A waitress who looked more than middle-aged came to our table. You pushed the menu toward me and asked in a husky voice, "What will you have?"
Knowing what you used to be like, I smiled at the thought of you already having become so accustomed to American noise.
You ate your steak quickly, even before I had finished a third of mine, then ate up what I had left.
"You must have been hungry."
"Yes, I had nothing all day."
"Good heavens, health is most important. You should be regular with eating and sleeping." I was shocked.
"Because I was sleepy. Mother, I have no time to sleep. I have to be alert all the time. The Yankees try to give me a hard time. They ask all kinds of difficult questions in front of patients, and even in front of students. One intern is a troublemaker. He tells bad things about me to the director. Well, in a way, it makes me study harder. I'm prepared to defend myself from any attack from any direction. I'm reading as many medical journals as I can."
You raised your voice. "I don't want to be left behind. I am constant in doing my best."
"Why do they hate you?"
"It must be their disposition. Also, that guy is older than me, but I'm the supervisor. He doesn't like it maybe."
Now full, you leaned back in your chair and watched the piano player.
"How about taking it easy?" I suggested.
"You don't understand, Mother. Doctors are here to study. But they?e not students. They're supposed to work as well as study. On top of that, visas for doctors expire in four years. I want to finish everything within that time."
"How come such a hurry?"
"I want to have enough experience as a doctor, and I have to pass the board examinations as soon as possible."
Your eyes suddenly began to shine in the dim light. You had double eyelids, pretty like a young girl's. You then began to speak in a louder and louder voice, as if you were trying to outdo the noise of the hippies. It seemed to you that the American medical system was designed to benefit American doctors only, that foreign doctors didn't have enough time to study and pass the board exams, that the length of stay for foreign doctors was limited to four years, during which period they hardly had any moment for leisure, that if they did not pass their board exams, their experience in America was in danger of being ignored in Korea, and that as their visas neared expiration, most of them found themselves in serious trouble.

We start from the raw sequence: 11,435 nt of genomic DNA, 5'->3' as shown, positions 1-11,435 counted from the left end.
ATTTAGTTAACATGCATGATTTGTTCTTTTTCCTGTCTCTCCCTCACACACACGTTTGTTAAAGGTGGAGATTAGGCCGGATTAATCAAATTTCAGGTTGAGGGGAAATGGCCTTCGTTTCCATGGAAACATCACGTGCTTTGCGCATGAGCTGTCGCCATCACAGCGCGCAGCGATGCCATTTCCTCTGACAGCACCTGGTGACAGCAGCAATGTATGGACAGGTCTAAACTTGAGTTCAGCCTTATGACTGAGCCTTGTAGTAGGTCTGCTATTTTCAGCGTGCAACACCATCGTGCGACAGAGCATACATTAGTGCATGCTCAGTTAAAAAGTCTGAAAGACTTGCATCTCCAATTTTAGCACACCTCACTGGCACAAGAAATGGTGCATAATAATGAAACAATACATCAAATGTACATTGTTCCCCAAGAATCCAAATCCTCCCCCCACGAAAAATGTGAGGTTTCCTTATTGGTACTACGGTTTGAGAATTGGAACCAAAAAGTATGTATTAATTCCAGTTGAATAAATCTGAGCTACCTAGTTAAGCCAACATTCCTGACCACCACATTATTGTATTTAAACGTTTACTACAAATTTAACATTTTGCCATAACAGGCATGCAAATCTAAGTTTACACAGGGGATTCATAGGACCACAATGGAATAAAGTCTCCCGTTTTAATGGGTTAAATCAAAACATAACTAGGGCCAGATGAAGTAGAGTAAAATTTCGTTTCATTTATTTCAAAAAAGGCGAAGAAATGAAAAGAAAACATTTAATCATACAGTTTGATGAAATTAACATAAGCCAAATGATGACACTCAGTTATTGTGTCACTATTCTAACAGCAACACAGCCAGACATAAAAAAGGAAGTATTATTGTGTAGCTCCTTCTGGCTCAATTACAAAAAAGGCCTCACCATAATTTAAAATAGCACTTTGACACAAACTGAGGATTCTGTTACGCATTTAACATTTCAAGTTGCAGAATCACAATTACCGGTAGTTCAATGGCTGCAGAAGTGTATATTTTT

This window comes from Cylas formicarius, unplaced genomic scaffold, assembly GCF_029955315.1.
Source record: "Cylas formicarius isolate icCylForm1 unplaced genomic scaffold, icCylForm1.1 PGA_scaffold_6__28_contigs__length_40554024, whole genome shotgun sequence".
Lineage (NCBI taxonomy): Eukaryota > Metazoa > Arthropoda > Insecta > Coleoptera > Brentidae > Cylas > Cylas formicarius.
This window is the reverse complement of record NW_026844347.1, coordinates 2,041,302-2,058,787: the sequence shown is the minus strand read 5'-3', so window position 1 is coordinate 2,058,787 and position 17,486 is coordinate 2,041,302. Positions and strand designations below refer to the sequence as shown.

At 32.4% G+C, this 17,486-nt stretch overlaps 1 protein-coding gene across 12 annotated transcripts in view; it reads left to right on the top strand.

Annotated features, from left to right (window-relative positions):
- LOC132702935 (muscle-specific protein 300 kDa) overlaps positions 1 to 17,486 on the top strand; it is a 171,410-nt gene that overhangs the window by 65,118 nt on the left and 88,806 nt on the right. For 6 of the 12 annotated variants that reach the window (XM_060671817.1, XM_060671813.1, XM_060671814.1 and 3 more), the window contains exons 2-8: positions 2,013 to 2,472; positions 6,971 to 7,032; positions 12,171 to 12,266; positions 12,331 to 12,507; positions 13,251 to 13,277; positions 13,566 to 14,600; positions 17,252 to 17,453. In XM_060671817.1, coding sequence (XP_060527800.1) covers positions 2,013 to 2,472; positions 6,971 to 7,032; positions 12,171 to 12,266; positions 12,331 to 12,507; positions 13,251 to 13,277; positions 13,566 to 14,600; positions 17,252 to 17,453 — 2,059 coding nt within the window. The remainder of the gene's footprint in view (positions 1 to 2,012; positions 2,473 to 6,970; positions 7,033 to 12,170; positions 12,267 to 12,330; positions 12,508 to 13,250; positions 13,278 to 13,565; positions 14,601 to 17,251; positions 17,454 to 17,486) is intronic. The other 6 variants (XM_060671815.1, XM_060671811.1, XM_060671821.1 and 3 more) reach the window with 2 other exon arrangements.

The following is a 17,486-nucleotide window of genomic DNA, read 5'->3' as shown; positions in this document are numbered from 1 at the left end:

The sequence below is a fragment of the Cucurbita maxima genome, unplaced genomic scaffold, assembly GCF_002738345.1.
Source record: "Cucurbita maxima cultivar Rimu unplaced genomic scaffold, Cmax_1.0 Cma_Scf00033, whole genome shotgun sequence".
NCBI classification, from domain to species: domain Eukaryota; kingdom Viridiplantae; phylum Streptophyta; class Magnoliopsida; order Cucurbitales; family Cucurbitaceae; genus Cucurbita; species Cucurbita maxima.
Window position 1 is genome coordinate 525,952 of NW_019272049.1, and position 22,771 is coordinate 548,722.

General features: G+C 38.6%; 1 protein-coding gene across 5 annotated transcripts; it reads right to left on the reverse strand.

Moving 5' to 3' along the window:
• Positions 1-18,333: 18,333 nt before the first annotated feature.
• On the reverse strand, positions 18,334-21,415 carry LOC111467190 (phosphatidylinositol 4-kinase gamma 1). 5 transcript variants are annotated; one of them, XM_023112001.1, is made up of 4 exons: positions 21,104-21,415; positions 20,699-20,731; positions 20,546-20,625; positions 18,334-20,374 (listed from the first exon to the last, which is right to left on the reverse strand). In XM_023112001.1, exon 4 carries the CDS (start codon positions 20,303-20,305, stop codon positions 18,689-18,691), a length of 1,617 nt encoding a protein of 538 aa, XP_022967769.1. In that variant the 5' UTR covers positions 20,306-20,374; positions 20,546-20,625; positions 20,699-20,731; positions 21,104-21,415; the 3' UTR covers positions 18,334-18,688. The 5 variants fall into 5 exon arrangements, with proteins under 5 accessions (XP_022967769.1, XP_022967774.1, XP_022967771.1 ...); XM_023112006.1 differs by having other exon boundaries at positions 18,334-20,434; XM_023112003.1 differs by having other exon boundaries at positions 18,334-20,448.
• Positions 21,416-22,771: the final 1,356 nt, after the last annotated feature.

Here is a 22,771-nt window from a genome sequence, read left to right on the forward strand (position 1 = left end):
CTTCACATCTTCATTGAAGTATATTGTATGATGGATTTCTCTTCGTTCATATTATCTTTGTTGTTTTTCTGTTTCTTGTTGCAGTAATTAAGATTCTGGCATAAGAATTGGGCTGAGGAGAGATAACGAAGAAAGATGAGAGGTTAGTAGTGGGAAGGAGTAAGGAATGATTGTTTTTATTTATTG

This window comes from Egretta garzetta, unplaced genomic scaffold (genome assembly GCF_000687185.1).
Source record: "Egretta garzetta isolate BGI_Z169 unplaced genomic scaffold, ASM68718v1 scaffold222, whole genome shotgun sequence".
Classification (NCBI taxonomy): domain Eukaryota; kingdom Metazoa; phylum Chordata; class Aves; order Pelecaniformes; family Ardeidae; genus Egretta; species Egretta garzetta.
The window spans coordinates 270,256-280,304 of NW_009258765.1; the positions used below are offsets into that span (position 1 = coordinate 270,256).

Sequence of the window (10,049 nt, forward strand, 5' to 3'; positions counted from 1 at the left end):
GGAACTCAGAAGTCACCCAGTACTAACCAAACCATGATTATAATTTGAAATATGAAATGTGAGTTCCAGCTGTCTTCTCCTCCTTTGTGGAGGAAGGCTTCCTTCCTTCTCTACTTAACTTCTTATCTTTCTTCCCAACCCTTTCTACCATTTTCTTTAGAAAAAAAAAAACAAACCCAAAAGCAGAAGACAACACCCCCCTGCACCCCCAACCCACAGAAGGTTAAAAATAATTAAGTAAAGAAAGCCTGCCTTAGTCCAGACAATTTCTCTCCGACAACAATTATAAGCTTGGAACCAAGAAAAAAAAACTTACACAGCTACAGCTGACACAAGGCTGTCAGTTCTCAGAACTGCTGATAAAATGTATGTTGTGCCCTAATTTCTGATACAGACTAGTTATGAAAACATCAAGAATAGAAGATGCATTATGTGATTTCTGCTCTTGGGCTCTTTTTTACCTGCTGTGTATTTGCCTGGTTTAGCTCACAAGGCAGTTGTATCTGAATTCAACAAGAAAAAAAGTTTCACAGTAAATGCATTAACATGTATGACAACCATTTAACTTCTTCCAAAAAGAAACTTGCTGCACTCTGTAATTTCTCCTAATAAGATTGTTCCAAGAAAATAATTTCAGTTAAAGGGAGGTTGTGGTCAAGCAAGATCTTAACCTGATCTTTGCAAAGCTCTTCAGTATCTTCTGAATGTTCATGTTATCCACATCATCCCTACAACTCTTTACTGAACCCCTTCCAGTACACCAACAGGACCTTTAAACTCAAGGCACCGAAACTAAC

"Some doctors go to Canada, then come back to the United States to take the exams, and there are even some who make their American-born child sick, so they can extend their stay here as a guardian ... It's really crazy." You shook your head.
"How about you?"
"Me? My plans are firm." You raised your chin up slightly. "Mother, as far as I'm concerned ..."
Just as you used to as a child, you eagerly explained your situation and your plans to me. The following year, you would be a second-year resident, and the year after that, you would be a fellow, you would pass the state board exams before entering your second year and so on. Parts of what you said with so much conviction were understandable to me; other parts were not. All I had to say was, "Remember the old saying, 'Without sound body, nothing exists.' Take care of your health. Eat well and sleep well . . ."
"Oh, Mother. How can you expect me to accomplish anything if I eat and sleep as much as I want?"
Your everyday life reflected what you said. When you came to see me at the hotel, I noticed how pale you looked. One night you came with your cello.
"Mother, I'll play for you."
In consideration of the guests in the next room, you put the sound damper on before playing. You played Boccherini, Lalo, and your favorite piece, Bach's unaccompanied Cello suites. And you did not forget to play Schumann's Traumerei, a staple of your repertoire. You used to tease me by calling this piece "Mother's Traumerei," because as a person who attended high school in the 1930s, I enjoyed this piece by the German Romantic composer very much.
We spent that autumn together, inseparable. Despite your heavy schedule, you visited me everyday. Sometimes it was at 2:00 in the morning, or at dawn. But each time, you could not stay long enough. Always your pager would call, "Dr. Kim, Dr. Kim."
He told me that some of your American patients had no patience. They complained about their pain constantly, and your pager continued to call, "Dr. Kim, Dr. Kim."
One night when your pager beeped, you said it must be for Uncle Jim. You stood up and silenced your pager.
"Who is Uncle Jim?" I asked.